Peace of mind is a gift that money can never buy. Sure, we’ve heard the saying, “I would rather cry in a Ferrari, than on the bus” and while that may be true for some, that is not what I am referring to.
Society has a way of telling us what we should and should not be content with. What looks so amazing to others can sometimes be killing us on the inside. It sure was for me.
I started working in D.C. in November of 2016. I was making what I considered a decent amount of money, and it seemed to be everything I ever wanted. My family was proud of me, and most importantly I was proud of me. I had just moved back to the area from Florida, a young, black woman working in the nation’s capital. It felt like a dream.
But you know what wasn’t? The commute.
See, I lived in Baltimore, and that’s about 50 miles away. For a whole year I drove to Washington, D.C. every day. Why? For the money. I also believed that I was saving money. A decent one bedroom apartment in D.C. is not going to be less than $1200, and that’s if you get a deal. Most of the people that work in D.C. commute from various parts of Maryland and Virginia.
I would wake up at 5am, leave my house by 6am, get to work by 8am. After working until 4pm, I would drive, and get home at approximately 6pm. Sometimes as late as 6:45pm or 7:00pm because of traffic and/or construction. That’s about 20hrs a week just driving! I should’ve been driving Uber, or Lyft or something. Why didn’t you take the train? Well, to park at Penn Station in Baltimore it was about $12, a ticket to D.C. on the MARC was $8, and I would still need to put money on my Metro card, to get from Union Station to the station that was closest to my job. Public transportation was going to be more expensive. It also would not have saved me much more time.
Again, I ask, why did I do it? I enjoyed my job for the most part. I have a genuine desire to help others, and connect them with resources that can better their lives, but after a while it became draining. I was working as a case manager in the human services field, with low income families. Not only was my job emotionally demanding, the commute wasn’t helping either. From constant oil changes, to filling up my tank at least twice a week, I was becoming overwhelmed.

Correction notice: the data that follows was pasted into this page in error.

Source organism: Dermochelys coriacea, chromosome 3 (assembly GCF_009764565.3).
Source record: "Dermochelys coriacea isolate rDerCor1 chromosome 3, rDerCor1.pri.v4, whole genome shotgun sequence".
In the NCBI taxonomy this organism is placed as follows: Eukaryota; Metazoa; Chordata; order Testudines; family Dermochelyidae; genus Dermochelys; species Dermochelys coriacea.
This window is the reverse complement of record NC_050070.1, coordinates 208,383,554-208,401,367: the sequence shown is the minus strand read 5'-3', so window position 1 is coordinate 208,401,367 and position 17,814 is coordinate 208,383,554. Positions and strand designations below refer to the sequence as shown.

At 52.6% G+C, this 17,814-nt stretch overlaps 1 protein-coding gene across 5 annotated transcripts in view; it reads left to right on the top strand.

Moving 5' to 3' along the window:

I began to apply for jobs, and go on interviews. Most of the companies that were close to me weren’t offering the salary I wanted, so I turned them down. After experiencing migraines, and getting sick more often, I realized my body was telling me that I needed to rest. That I needed to do better. Do you know what I did?
I decided to take a pay cut. It was between that, or just not having a job altogether. I knew that I could not go on like that for another year.
I analyzed my finances, and realized that when I took out the costs of commuting, that the pay cut, wasn’t much of a pay cut at all. It would feel the same after paying bills. Number 1, I didn’t have to pay $300 a month to park anymore. That’s right. I paid $15 a day to park, $20 if you arrive after 8:30, for approximately $300 a month. I also would not have to spend 20 hours a week driving anymore. Imagine that. Driving 20 hours a week, to a job you hate, and paying that much money to park your car there.
I decided to accept a job offer, for a position that still deals with the well-being of others, but not case management. I took a $7,000 pay cut, but I am happier. I can breathe, I am happy to go to work, but most importantly I am at peace. I may have to stretch funds here, and there, and I had to go from gel nails to regular acrylic, but I am happy with where I am at.
I now have time to work on my hobbies, such a blogging, and writing freelance. I also have more time to go to the gym, and read.
Money isn’t everything. Your happiness however, is.